Immigration Advocate: Obama Was So Committed To Working With Congress He Had To Lie [VIDEO]

Tristyn Bloom Contributor
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Testifying before the House Judiciary Committee on Tuesday, leading immigration advocate Marielena Hincapié explained President Barack Obama’s flip-flopping on the legality of his executive action by saying he was so committed to working with Congress on immigration reform he had to lie about his inability to change policy on his own.

The hearing, called to examine the constitutionality of the president’s executive action, kicked off with a four-and-a-half minute video compilation of every time Obama said he couldn’t reform the immigration system on his own.

For example: “I know some here wish that I could just bypass Congress and change the law myself,” he said in 2011, “but that’s not how democracy works. See democracy is hard, but it’s right. Changing our laws means doing the hard work of changing minds, and changing votes, one by one.” (RELATED: Obama Has The Power To Grant Amnesty, Says Obama’s ICE Director Nominee)

Hincapié, Executive Director of the National Immigration Law Center, was asked by Republican Rep. Jim Sensenbrenner why the president, after saying on at least 22 separate occasions he did not have the power to do what he did, “he did a 180.”

“Unfortunately I think the president was talking politics,” she began. “He made those comments, much to our dismay, because we believed for many years now that the president did, and does in fact have the legal authority. The president on a number of those occasions was specifically talking about immigration reform–he has been so focused on getting immigration reform done with Congress that he continually told the immigrant rights community that he could not do immigration reform.”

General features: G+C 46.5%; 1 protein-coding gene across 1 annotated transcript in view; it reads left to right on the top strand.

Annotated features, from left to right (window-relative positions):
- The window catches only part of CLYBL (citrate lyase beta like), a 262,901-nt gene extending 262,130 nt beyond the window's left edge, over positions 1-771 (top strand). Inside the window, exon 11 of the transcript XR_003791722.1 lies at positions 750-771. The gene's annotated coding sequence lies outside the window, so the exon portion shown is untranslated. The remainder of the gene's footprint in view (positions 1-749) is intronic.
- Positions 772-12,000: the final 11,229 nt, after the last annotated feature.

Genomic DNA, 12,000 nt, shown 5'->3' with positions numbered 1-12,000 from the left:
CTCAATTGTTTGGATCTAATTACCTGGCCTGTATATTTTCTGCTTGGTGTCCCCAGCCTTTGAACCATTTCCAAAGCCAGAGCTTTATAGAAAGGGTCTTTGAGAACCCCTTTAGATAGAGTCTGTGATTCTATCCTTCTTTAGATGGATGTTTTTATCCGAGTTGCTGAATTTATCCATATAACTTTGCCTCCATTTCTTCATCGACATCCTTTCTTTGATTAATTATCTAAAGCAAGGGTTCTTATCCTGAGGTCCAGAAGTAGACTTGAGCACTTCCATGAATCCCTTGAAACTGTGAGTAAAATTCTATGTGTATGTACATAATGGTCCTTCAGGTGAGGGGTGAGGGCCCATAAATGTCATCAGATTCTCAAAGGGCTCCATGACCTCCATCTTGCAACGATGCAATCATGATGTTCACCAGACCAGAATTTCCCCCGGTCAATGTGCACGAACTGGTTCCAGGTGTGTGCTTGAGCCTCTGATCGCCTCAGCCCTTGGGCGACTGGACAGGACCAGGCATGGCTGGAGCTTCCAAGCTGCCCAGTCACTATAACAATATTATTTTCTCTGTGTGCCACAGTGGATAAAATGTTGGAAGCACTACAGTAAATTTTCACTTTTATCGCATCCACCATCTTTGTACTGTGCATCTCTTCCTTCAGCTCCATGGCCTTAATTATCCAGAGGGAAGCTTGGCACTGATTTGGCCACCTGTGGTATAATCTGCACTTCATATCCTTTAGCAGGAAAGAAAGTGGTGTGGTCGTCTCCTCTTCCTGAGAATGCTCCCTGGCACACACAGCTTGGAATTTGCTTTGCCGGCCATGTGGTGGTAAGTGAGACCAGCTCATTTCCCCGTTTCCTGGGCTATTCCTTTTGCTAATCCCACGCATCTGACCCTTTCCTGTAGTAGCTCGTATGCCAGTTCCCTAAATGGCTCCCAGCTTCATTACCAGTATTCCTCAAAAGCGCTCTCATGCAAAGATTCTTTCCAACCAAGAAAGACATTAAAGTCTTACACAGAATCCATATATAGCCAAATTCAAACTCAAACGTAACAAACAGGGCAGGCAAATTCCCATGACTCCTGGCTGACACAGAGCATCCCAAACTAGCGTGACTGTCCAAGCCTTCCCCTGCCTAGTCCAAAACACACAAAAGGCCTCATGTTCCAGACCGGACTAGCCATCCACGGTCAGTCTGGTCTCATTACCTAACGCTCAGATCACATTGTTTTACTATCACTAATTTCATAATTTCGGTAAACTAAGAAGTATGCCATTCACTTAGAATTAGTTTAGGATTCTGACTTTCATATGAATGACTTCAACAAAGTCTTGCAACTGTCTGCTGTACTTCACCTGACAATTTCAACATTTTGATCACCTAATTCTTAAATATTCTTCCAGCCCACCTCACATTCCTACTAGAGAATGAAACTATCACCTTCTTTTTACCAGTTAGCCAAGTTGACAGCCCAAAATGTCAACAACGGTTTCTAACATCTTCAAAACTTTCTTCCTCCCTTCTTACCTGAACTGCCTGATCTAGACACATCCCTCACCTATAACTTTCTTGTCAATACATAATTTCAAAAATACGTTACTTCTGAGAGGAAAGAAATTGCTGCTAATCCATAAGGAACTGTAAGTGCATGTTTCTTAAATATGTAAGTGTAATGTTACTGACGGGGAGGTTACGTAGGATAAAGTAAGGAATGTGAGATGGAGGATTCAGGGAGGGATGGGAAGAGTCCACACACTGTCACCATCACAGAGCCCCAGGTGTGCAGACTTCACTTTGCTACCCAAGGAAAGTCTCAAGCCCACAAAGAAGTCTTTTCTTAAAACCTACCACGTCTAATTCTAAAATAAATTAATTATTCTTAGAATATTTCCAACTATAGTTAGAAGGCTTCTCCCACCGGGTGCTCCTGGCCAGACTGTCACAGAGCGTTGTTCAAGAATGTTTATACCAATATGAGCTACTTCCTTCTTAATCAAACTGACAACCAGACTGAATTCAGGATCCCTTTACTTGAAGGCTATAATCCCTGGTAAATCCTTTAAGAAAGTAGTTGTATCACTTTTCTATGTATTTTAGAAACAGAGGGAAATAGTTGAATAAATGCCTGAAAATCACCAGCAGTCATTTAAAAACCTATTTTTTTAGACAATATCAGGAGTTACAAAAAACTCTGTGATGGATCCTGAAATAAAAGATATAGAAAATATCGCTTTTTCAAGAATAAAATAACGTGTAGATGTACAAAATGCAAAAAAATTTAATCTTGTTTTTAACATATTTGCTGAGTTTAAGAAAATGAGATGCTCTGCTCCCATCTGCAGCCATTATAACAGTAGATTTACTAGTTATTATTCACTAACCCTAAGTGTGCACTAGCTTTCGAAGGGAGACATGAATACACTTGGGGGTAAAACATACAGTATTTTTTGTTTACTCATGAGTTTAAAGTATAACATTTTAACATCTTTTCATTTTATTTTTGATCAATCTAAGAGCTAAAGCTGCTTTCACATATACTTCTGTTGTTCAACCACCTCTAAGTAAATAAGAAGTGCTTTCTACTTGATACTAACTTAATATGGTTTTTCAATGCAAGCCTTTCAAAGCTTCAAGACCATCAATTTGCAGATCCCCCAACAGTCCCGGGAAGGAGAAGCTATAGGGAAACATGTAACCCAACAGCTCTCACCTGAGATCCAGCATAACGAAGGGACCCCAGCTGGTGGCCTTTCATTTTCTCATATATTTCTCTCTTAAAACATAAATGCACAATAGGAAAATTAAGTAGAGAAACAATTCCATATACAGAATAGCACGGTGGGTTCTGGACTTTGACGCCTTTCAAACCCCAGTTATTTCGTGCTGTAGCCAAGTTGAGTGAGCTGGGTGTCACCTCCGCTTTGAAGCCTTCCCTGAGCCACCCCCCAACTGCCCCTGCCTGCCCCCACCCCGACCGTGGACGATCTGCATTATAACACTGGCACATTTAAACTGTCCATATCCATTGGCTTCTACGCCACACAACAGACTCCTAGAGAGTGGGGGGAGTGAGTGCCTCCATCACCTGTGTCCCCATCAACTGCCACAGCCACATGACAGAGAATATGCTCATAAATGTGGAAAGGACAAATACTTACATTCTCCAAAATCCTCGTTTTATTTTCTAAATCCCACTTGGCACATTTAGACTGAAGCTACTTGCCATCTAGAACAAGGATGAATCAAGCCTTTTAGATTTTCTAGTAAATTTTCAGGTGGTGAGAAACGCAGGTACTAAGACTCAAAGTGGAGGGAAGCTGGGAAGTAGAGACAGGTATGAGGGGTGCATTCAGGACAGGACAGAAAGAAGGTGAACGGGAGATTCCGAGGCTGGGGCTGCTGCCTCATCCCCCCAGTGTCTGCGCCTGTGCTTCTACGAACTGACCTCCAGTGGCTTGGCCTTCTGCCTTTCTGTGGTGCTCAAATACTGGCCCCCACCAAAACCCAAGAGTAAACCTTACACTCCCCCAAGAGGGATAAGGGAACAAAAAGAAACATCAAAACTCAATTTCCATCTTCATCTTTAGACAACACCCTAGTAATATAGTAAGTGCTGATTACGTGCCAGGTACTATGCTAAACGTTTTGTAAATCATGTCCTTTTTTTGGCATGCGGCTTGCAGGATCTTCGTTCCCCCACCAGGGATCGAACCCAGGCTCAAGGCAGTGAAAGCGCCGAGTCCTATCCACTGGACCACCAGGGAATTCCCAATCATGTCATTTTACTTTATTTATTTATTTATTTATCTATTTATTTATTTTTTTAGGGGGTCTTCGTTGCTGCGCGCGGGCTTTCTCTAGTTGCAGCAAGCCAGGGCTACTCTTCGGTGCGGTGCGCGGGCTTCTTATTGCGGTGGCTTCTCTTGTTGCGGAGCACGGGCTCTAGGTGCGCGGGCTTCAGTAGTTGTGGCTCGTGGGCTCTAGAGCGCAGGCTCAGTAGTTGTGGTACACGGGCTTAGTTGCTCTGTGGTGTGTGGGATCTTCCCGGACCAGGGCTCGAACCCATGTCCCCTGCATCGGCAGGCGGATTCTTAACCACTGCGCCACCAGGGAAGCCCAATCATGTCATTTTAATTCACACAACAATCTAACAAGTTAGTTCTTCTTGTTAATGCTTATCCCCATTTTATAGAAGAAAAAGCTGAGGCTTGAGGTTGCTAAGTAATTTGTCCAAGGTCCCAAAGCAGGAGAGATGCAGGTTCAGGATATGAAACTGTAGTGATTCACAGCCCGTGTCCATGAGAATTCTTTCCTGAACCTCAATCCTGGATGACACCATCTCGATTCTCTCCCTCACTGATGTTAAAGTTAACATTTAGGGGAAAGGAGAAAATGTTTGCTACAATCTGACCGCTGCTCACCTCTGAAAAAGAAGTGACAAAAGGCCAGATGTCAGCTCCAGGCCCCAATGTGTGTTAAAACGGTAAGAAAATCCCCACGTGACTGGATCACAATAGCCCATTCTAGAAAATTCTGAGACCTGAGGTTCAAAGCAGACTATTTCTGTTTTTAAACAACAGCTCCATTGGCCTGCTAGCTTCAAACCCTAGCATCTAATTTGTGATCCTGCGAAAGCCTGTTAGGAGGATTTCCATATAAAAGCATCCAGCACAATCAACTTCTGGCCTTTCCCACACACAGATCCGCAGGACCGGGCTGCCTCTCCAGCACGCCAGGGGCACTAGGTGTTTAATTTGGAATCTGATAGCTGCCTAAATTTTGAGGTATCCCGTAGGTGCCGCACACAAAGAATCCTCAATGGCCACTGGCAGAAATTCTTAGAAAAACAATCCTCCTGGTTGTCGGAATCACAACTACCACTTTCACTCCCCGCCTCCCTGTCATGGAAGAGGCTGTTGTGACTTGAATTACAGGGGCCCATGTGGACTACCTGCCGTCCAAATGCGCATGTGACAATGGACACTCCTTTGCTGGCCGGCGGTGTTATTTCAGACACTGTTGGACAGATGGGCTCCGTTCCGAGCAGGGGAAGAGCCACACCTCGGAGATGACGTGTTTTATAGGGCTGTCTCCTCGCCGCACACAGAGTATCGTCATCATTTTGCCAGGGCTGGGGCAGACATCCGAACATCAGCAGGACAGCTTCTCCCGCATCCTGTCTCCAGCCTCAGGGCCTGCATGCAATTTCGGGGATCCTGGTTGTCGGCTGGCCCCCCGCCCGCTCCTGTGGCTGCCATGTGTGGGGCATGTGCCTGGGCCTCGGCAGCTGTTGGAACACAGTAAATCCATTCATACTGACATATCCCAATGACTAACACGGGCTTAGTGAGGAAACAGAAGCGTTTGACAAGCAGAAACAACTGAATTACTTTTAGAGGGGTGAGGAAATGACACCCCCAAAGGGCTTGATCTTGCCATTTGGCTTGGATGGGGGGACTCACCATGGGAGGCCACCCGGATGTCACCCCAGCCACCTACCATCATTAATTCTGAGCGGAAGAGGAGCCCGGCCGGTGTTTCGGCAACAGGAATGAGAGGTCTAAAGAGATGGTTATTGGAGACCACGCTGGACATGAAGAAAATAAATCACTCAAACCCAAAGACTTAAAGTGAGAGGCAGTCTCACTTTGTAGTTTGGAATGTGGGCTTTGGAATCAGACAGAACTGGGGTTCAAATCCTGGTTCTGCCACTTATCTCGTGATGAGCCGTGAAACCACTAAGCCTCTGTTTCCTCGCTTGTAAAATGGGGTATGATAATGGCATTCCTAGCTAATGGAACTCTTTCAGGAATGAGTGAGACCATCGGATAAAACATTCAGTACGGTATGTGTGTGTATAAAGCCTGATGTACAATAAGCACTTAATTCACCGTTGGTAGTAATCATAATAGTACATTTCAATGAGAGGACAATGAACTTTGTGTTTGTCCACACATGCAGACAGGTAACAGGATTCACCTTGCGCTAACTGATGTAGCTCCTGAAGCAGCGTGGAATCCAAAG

At this point Rep. Sensenbrenner cut Hincapié off and asked Jay Sekulow, Chief Counsel for the American Center for Law and Justice, the same question.

“I think the president was correct when he said he could not make the law or change the law,” Sekulow said. “He was speaking correctly. I think when he made the statement that he has changed the law, he recognized also that he did something–he thought he changed the law. He doesn’t think, by the way, that it was simply a policy decision, he stated he changed the law, and I don’t–as I said in my testimony, Congressman, I don’t believe there’s anybody on this Committee that believes that the president has the authority to change the law. He knew he did not when he made the statement 22 times, and then he changed the law. He doesn’t get to do that.”

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